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jjohn (22)

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Journal of jjohn (22)

Tuesday October 15, 2002
03:19 PM

Review: Three Stigmata of Palmer Eldritch

[ #8392 ]

The appeal of science fiction, at least to many of us, is the sense of wonder one gets from really stellar examples of the genre. After at least a century of remarkable stories, the bar is set pretty high for those authors that seek to thrill readers with profound stories. Few authors can do this well. Fortunately, Philip K. Dick can. I have come to realize that the K in PKD stands for "Kick the reader's ass".

The Three Stigmata of Palmer Eldritch begins in the familiar ecological and moral dystopia of the future Earth that PKD seems to enjoy writing about. We are introduced to a Young Upwardly Mobile New Yorker named Barney Mayerson, a psychic employed as a marketer for Perky Pat Layouts. Perky Pat is a stand-in for Barbie dolls and in this world, P. P. Layouts is Earth's largest and most ruthless business. Perky Pat dolls and accessories are sold to those unlucky souls who have been forcibly expatriated from Earth in an effort to preserve humanity. This near-future Earth is suffering from a lethal level of global warming. The average daily temperature is around 180 degress Fahrenheit. Because the living conditions on the colonies is so harsh and spartan, most colonists (or "hovelists" as they are called) turn to the escape of the illegal "translating" drug Can-D. Through Can-D, users live the fantasy lives of Perky Pat and her beau Walt. This fantasy is enabled through imbibing the drug along with staring at Perky Pat miniatures. The trip is a shared experience, so a cult developes round the drug.

Life is good for old Mayerson. Aside from most people mispronouncing his name, his got a good job, the ear of P. P. Layout's chief executive Leo Bulero and a hot little tomato named Roni Fugate to keep his bed warm. Of course Barney has had to make some sacrifices along the way, like dumping his near-angelic wife, Emily, for the sake of his career. Unfortunately, the karma wheel is always a-spinnin' and payback is, as they say, a bitch.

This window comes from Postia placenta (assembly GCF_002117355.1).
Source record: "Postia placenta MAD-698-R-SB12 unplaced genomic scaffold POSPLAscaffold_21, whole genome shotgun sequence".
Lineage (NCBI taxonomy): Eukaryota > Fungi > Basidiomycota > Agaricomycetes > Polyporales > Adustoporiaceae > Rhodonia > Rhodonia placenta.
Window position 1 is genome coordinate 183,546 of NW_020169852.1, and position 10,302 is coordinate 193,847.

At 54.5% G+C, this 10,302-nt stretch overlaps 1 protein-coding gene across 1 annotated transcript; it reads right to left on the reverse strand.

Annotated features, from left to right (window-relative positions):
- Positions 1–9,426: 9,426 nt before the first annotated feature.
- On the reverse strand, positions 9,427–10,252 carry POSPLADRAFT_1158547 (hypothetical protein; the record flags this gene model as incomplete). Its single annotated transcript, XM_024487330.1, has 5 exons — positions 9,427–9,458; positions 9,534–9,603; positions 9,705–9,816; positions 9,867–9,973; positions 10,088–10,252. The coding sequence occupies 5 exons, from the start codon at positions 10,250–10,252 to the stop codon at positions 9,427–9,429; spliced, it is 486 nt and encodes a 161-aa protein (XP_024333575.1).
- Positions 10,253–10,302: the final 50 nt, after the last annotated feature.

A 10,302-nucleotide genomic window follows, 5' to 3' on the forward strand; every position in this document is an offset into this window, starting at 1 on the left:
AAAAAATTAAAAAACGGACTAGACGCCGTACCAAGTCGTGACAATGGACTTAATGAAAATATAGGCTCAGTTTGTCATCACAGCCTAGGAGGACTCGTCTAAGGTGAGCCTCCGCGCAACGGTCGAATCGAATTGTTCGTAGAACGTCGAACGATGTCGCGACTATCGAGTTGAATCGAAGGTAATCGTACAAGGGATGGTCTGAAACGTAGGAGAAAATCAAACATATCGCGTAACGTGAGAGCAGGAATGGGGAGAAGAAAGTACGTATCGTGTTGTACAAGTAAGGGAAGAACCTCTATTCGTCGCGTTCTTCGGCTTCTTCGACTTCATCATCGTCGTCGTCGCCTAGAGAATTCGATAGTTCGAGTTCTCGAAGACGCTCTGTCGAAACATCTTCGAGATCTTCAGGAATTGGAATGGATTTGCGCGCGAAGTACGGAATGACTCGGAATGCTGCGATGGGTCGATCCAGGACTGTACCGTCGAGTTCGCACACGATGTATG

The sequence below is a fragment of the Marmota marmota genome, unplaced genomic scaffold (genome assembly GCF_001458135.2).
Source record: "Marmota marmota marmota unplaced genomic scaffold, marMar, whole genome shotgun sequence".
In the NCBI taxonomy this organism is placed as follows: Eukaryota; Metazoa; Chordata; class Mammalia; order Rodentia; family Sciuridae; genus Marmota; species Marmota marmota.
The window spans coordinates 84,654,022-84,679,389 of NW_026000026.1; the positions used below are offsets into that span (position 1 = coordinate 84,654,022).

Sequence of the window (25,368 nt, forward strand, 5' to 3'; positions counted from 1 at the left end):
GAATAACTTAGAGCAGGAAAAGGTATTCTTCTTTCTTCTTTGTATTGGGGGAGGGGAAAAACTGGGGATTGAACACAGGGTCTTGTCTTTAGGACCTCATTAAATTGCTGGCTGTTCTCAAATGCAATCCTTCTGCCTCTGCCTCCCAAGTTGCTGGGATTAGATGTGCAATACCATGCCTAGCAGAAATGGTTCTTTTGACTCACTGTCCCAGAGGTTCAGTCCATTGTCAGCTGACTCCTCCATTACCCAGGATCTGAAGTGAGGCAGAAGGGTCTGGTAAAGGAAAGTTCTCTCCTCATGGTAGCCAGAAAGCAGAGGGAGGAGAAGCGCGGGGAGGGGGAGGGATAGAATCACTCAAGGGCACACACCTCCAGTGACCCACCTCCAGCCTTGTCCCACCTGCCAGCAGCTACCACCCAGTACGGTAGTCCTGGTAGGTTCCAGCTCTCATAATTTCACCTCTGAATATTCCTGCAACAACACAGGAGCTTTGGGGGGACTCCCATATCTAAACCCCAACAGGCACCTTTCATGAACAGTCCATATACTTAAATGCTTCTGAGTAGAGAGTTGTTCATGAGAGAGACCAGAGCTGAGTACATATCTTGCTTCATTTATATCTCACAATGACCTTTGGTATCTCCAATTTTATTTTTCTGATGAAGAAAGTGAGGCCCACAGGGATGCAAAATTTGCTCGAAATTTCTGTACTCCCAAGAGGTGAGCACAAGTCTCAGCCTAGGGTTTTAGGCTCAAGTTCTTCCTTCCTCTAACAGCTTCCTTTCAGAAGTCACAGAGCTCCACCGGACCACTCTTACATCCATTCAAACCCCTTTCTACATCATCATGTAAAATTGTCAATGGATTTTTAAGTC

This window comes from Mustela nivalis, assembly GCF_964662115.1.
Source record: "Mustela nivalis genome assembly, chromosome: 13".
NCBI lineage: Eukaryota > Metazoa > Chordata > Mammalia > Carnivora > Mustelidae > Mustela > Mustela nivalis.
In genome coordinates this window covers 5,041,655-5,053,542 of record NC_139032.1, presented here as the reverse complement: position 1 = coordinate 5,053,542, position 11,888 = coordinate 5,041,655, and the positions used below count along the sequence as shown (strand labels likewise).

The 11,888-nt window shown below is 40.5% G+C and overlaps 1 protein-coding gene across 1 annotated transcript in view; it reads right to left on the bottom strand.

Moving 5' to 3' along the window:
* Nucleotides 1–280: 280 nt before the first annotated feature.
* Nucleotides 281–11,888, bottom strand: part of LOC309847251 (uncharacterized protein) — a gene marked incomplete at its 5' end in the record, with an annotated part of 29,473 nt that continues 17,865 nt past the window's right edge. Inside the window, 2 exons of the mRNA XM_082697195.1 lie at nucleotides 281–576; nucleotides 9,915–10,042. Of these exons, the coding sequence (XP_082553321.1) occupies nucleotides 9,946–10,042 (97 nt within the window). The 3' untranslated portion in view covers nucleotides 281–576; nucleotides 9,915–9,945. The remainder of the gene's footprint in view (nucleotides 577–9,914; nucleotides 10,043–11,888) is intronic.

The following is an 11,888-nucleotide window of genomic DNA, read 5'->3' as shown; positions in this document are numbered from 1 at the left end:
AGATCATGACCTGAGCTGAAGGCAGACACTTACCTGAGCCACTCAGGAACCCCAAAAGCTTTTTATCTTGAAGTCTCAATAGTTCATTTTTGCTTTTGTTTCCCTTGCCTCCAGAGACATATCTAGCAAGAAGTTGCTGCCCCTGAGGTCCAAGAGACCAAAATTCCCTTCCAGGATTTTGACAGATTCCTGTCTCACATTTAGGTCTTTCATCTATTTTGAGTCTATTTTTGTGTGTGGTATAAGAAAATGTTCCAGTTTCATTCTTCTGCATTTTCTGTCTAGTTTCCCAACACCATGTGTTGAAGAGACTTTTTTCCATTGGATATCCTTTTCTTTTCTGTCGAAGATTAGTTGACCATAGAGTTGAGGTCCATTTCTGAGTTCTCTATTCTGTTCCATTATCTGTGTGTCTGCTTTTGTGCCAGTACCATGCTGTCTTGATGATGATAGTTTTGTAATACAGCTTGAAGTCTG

Meanwhile, mysterious industrialist Palmer Eldritch has returned to the Sol system after a ten year journey to the alien and outré Proxima system. Crashing on Pluto, Eldritch is quickly removed to a hospital. Perhaps too quickly. Was the human industrialist replaced by some weird alien during his trip? And what about that strange lichen he's brought back with him? Can it really displace the Can-D monopoly of P. P. Layouts?

Three Stigmata is the grand story of the Fall and Redemption. PKD's ambitious attempt to retell the Christian story of the crucifixation is compelling and subtle until the end. It succeeds as a work of science fiction, although theologically it falls short. That failure should not deter anyone from reading this wonderful gem of a book.

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  • I love P. K. Dick. I've read all his books; and T3SoPE (if I can write such an acronym) is one of my favorites (with, say, Ubik, Flow my tears, the policeman said and the very strange Counter-clock world, and a dozen other ones.) In this novel the peculiar talent of P. K. Dick of burring reality and illusion is at its highest point. I recommend it. Crucifixion is only one of the themes, virtuosly subverted, Dick not being at this time become a paranoid mystic (as when he wrote the disturbing VALIS regained.
    • I also bought Ubik when I bought Three Stigmata. I'm going to read that next.
      • If you liked PKD's religious themes interwoven into a SciFi story, then you absolutely must read A Maze of Death. The plot and ending are quintessential PKD, incorporating religious exploration, drug experimentation (I think...), and fundemental and drastic changes to the nature of reality.

        If I say anything more, I'll spoil it. It's a shame it's not one of his more well known pieces. It was much more enjoyable than Man in the High Castle or The Zap Gun.

  • is A Scanner Darkly
            ISBN: 0679736654